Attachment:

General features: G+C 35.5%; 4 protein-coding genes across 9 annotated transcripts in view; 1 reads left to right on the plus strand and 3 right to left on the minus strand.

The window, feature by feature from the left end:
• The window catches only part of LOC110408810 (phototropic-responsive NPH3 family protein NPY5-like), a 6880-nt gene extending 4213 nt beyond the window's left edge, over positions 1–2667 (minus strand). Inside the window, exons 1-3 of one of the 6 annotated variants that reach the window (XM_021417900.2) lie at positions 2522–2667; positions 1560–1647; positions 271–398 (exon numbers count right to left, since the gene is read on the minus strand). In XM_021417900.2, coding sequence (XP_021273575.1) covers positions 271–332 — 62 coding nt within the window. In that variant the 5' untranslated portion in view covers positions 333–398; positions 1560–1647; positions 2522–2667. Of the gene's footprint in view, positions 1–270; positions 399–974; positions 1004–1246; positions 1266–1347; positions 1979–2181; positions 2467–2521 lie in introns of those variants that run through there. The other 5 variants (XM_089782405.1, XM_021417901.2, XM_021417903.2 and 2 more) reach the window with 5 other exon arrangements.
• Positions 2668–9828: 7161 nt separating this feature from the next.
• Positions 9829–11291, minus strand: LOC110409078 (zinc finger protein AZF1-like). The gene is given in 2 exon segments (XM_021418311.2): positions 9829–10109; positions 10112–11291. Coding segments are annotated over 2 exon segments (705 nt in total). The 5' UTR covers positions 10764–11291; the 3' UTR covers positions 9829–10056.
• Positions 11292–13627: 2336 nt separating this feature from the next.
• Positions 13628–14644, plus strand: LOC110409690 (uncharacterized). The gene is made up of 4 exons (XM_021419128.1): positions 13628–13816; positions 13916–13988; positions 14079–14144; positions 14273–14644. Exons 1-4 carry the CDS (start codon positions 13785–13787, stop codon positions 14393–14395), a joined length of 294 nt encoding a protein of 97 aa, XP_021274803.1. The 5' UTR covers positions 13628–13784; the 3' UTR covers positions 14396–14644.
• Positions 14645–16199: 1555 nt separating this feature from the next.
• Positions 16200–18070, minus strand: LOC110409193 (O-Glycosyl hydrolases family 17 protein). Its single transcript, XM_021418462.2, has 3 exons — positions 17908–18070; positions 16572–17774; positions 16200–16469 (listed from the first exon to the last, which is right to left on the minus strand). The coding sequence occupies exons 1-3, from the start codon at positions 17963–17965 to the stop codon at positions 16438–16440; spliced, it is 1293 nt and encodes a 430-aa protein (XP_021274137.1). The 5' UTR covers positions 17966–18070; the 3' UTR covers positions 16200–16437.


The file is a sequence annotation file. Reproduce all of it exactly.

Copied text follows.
General features: G+C 35.5%; 4 protein-coding genes across 9 annotated transcripts in view; 1 reads left to right on the plus strand and 3 right to left on the minus strand.

The window, feature by feature from the left end:
• The window catches only part of LOC110408810 (phototropic-responsive NPH3 family protein NPY5-like), a 6880-nt gene extending 4213 nt beyond the window's left edge, over positions 1–2667 (minus strand). Inside the window, exons 1-3 of one of the 6 annotated variants that reach the window (XM_021417900.2) lie at positions 2522–2667; positions 1560–1647; positions 271–398 (exon numbers count right to left, since the gene is read on the minus strand). In XM_021417900.2, coding sequence (XP_021273575.1) covers positions 271–332 — 62 coding nt within the window. In that variant the 5' untranslated portion in view covers positions 333–398; positions 1560–1647; positions 2522–2667. Of the gene's footprint in view, positions 1–270; positions 399–974; positions 1004–1246; positions 1266–1347; positions 1979–2181; positions 2467–2521 lie in introns of those variants that run through there. The other 5 variants (XM_089782405.1, XM_021417901.2, XM_021417903.2 and 2 more) reach the window with 5 other exon arrangements.
• Positions 2668–9828: 7161 nt separating this feature from the next.
• Positions 9829–11291, minus strand: LOC110409078 (zinc finger protein AZF1-like). The gene is given in 2 exon segments (XM_021418311.2): positions 9829–10109; positions 10112–11291. Coding segments are annotated over 2 exon segments (705 nt in total). The 5' UTR covers positions 10764–11291; the 3' UTR covers positions 9829–10056.
• Positions 11292–13627: 2336 nt separating this feature from the next.
• Positions 13628–14644, plus strand: LOC110409690 (uncharacterized). The gene is made up of 4 exons (XM_021419128.1): positions 13628–13816; positions 13916–13988; positions 14079–14144; positions 14273–14644. Exons 1-4 carry the CDS (start codon positions 13785–13787, stop codon positions 14393–14395), a joined length of 294 nt encoding a protein of 97 aa, XP_021274803.1. The 5' UTR covers positions 13628–13784; the 3' UTR covers positions 14396–14644.
• Positions 14645–16199: 1555 nt separating this feature from the next.
• Positions 16200–18070, minus strand: LOC110409193 (O-Glycosyl hydrolases family 17 protein). Its single transcript, XM_021418462.2, has 3 exons — positions 17908–18070; positions 16572–17774; positions 16200–16469 (listed from the first exon to the last, which is right to left on the minus strand). The coding sequence occupies exons 1-3, from the start codon at positions 17963–17965 to the stop codon at positions 16438–16440; spliced, it is 1293 nt and encodes a 430-aa protein (XP_021274137.1). The 5' UTR covers positions 17966–18070; the 3' UTR covers positions 16200–16437.